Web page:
So April plods on, and in the distance I can hear the faint screams of a script frenzy project dying, trampled under the feet of other-things-to-do. It’s a shame, mainly because although I didn’t have a clue what I was doing, I was quite enjoying it, but it seems that one weekend of debauchery and bad science-fiction with friends can throw you off track quite a bit, and I suspect that I am now so far behind it is irretrievable. Still, a couple of things, namely The Dead Garden and Guttle Flog the ghoul, were so much fun to make that I’m certain I will return to The Sinister Bend one day, even if it’s in a different format.Bad Apple Bone continues in awkward little fits and starts. The final big confrontation, or the Endgame as I’ve been calling it in my head, is complicated to write and I’m taking my time with it. I know I’m anxious to finish because I’m itching to start research on the next project (working title, The Odd) but I don’t want to cock it up by rushing. In some other small writing related news, in an attempt to stop my brain from collapsing during an incredibly boring hour or so yesterday, I wrote a very short, very silly story. I thought since I am unlikely to sell it on anywhere else and I was using it as a sort of writing exercise/brain crutch anyway, I’d pop it up here on the blog, for the amusement of whoever happens to read it. So here we go:
On his Grandmother’s sideboard, on the mantelpiece and on the dresser, were quite possibly hundreds of photographs; some framed, some covered in dust, some in those flimsy cardboard frames they give you at school. All his cousins were represented there- Diane waved gaily from a fairground ride, Timothy in his cub scouts uniform, Helen dressed as one of the Three Kings in her school nativity play. Albie’s pudgy form did not make an appearance anywhere, not even in the big photo frame that hung on the wall, with lots of holes for different faces. Baby photos were just as virulent; a few old and yellowed, many fresh and pink, all featuring largely identical squashy faced babies in various states of undress and usually, a layer of drool. Albie, through shrewd detective work, had matched babies and clothes and locations and surmised that no, there wasn’t even a baby photo of him present.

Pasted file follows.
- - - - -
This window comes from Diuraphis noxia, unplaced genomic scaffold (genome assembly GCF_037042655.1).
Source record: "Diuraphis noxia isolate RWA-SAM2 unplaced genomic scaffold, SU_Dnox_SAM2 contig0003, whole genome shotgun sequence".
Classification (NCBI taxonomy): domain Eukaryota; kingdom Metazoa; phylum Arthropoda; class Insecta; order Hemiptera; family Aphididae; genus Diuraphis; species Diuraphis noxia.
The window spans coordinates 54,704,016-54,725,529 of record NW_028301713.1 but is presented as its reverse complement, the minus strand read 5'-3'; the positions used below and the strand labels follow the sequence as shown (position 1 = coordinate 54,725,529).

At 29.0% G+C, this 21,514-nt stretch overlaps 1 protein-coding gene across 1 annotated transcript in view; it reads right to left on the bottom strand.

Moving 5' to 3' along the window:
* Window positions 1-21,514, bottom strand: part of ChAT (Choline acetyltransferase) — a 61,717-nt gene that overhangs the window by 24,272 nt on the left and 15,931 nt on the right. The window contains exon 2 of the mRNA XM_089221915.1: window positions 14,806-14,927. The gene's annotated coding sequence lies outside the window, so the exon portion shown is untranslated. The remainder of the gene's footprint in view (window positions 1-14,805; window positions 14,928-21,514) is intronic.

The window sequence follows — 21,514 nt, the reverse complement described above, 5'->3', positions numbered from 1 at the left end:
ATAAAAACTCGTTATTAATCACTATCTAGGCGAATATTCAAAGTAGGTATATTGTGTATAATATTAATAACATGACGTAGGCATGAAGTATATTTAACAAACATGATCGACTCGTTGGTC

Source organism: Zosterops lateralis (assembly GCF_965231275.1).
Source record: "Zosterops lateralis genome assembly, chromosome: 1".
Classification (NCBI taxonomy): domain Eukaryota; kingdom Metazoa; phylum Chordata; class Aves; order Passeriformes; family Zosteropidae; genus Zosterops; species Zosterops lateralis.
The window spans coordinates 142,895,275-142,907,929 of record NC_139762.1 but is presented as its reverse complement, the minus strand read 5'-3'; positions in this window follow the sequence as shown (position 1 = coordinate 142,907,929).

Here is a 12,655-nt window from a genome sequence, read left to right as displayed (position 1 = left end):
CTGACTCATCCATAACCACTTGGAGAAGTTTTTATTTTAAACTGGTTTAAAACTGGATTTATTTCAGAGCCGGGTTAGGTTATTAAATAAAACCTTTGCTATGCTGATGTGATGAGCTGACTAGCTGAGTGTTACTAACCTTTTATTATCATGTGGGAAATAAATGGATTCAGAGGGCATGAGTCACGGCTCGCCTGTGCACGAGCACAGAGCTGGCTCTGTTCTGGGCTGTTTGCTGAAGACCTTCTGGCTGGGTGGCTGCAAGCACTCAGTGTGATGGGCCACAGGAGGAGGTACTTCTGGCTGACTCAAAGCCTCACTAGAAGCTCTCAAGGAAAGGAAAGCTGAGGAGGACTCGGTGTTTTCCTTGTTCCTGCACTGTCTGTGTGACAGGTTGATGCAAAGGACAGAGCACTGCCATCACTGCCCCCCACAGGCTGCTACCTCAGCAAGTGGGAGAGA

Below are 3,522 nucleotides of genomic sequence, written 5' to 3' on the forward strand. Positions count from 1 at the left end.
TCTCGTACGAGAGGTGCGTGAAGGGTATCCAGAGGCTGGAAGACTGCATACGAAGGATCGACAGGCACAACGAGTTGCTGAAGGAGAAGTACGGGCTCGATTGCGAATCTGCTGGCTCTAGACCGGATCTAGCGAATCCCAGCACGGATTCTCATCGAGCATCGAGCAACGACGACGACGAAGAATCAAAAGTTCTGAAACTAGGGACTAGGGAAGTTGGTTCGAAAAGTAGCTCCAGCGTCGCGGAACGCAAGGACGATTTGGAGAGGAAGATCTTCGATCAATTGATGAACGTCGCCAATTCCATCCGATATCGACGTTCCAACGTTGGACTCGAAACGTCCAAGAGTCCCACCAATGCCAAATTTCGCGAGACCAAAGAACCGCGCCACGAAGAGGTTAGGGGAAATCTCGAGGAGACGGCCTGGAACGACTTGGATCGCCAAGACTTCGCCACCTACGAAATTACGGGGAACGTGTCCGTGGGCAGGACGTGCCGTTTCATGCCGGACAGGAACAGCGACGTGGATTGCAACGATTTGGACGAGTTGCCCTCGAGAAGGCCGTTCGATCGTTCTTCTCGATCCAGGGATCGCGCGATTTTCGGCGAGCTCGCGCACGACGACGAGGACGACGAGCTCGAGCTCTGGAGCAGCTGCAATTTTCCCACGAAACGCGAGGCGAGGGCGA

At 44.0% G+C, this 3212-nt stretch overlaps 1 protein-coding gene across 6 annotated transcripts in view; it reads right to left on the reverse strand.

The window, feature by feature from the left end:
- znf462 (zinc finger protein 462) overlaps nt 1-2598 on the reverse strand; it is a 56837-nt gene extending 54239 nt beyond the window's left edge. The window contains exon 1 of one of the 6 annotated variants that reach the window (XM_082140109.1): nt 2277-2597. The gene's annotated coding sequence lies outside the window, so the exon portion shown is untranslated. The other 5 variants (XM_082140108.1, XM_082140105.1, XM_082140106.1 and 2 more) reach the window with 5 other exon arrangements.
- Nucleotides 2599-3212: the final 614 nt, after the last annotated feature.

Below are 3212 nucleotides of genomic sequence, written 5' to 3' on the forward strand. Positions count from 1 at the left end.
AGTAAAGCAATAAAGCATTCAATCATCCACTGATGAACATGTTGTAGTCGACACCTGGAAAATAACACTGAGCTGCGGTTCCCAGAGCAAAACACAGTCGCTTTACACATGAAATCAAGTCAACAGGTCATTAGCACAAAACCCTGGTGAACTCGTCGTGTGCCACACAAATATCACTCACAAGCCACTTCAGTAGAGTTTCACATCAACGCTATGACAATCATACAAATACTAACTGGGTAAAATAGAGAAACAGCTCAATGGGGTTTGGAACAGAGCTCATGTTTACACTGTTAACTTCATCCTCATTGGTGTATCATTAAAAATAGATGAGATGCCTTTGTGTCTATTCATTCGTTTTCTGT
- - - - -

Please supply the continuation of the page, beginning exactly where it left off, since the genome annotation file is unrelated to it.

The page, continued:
He asked his Grandmother about it, but she just cooed at the boy and handed him a biscuit.
“Don’t be so daft, my little lamb.”
Albie loved his Grandmother very much, which was good because he lived with her. Many years ago, his parents had arrived on her doorstep with Albie in tow, his little hands clasped in theirs. Taking hold of him firmly they had passed him over, and with a few hurried goodbyes had disappeared back down the garden path. He had vague impressions of that day; the sunlight and the cheeriness of his parent’s voices. Mainly what he remembered was his Grandmother’s long cold hand taking his, and the lunch of cold meats she had already prepared for him. Pickles, mayonnaise, bread. Soft white meat in great slices, and a big glass of lemonade to wash it all down.
Many of Albie’s memories centered around food. It was, he thought, the best thing about living with Grandmother. She was a brilliant cook. She produced huge, steaming dinners from the perpetually busy kitchen, and followed them up with enormous, heaving puddings. Roast chicken with fragrant crispy skin, fat golden roast potatoes, lamb chops and pies with suet crusts, thick rashers of pink bacon and great wobbling piles of scrambled eggs. Treacle puddings, spotted dick, chocolate cakes with inch-thick icing, home made ice-cream, bread and rice pudding, and all with the option of custard.
Of course sometimes the family would come round and they would share the feast together, particularly Grandmother’s prized Christmas Dinner, the crowning achievement of her year. But mostly she cooked for Albie, plates upon plates upon plates, as much as he could stand to eat, and more besides. He never missed one of his three meals a day, and elevenses, supper and tea were also as strictly observed.